Varys was right to be cautious, and after Missandei's execution, he concocted a plan to tell the Seven Kingdoms about their alternate heir, Jon Snow (Kit Harington) — as well as potentially poison the Dragon Queen — only to be found out and burned alive by Drogon, the one remaining Targaryen dragon. After his death, Hill told Entertainment Weekly that he was upset not just by his own ending, but by the last couple of seasons; specifically, he was disappointed that the showrunners couldn't devise a final meeting between Varys and Littlefinger (Aidan Gillen), considering how closely the two characters often worked together to pull the strings, and added that he wasn't sure the series was able to successfully move past author George R.R. Martin's source material. Hill was fairly blunt, but it's likely that most of the fans agree with him after season eight.

Peter Dinklage

Over eight seasons, Peter Dinklage gave fans the gift of Tyrion Lannister, known by many as the "Imp" or "Half-man." The least loved Lannister by most of his family, Tyrion forged his own path in the high-ranking world of Westeros, looking out for himself above all else while cementing his legacies as one of the brightest minds in the Seven Kingdoms. By season eight, Tyrion has been Daenerys' Hand of the Queen for quite some time, but in her eyes, he's beginning to falter — between underestimating his sinister sister Cersei and being too trusting of his brother Jaime, as well as Daenerys' ill-advised sacking of King's Landing, relations between the Dragon Queen and her Hand are splintering.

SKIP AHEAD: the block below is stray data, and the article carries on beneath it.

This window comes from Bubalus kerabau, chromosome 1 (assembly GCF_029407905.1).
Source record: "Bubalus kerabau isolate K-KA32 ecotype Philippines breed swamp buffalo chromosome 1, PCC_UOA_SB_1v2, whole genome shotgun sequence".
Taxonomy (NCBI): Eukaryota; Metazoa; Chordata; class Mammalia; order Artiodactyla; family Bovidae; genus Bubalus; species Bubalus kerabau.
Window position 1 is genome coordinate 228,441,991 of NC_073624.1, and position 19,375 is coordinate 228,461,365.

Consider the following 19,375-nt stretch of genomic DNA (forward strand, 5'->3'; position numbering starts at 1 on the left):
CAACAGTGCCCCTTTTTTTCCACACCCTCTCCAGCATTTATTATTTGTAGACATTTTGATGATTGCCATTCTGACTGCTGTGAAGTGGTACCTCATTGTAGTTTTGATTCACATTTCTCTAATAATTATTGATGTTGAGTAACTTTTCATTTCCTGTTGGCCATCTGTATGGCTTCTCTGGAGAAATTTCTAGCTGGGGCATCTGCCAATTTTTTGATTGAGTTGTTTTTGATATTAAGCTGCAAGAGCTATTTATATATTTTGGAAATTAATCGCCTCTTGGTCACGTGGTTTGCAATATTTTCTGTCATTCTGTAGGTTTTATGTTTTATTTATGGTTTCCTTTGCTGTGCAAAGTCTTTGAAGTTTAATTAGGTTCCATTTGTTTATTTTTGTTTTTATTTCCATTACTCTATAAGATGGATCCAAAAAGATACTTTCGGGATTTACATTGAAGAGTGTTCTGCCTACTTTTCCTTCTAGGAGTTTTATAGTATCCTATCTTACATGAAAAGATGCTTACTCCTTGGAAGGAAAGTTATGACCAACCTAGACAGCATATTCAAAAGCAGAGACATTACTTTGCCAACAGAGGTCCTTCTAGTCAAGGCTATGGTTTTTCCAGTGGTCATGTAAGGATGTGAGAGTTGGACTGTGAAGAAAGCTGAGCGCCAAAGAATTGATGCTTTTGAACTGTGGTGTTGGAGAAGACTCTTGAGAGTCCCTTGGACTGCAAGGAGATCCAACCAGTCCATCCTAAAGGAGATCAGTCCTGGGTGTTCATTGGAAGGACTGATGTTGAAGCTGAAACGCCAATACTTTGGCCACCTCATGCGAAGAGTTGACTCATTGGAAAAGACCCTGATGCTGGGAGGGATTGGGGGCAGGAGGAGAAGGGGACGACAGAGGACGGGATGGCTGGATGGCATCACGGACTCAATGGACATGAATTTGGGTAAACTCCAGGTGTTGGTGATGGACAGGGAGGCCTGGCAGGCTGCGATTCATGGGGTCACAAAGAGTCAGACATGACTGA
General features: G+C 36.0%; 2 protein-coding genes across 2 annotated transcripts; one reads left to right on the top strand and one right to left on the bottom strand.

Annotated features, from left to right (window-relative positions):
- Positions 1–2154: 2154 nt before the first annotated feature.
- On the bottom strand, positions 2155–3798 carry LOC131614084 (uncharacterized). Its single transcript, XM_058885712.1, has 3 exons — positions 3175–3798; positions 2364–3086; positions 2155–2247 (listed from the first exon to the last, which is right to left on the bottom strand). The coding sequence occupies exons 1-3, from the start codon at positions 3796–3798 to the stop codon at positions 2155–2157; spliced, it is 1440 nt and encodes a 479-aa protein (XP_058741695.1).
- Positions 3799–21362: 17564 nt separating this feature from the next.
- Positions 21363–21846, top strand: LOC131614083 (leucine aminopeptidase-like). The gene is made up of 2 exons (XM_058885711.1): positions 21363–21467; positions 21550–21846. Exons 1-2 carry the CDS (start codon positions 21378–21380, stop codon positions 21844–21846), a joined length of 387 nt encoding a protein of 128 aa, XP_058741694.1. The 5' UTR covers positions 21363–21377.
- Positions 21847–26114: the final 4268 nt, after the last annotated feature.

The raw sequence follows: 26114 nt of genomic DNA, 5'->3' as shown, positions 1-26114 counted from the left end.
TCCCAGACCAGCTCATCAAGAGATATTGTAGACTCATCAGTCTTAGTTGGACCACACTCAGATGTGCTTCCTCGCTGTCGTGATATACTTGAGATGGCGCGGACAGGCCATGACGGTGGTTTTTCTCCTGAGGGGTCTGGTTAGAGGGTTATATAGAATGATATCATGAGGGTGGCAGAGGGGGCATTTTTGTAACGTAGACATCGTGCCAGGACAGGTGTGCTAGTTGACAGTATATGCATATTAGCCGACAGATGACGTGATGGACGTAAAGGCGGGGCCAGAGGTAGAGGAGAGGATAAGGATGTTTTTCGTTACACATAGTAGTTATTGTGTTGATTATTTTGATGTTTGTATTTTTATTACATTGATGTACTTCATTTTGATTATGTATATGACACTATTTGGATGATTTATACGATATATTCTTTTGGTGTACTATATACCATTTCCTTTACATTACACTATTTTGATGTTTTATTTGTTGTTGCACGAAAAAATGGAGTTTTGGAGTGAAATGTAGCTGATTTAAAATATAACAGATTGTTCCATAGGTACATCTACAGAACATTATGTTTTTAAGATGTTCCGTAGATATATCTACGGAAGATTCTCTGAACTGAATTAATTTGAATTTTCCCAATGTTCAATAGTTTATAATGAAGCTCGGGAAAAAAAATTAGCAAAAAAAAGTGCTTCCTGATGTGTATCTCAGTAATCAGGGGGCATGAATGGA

Dinklage certainly has a good relationship with his character, but it's hard to move past his not-so-subtle hints at his frustration with how the show ended. In a video regarding the end of the show, he criticizes the decision to put all the women and children in a crypt full of the dead during the Battle of Winterfell, but the most telling moment comes when Entertainment Tonight asks how he feels about the ending, deadpanning that there are "no better writers" than showrunners David Benioff and D.B. Weiss and maybe rolling his eyes a little, in what some on the internet have deemed a "hostage video."

Maisie Williams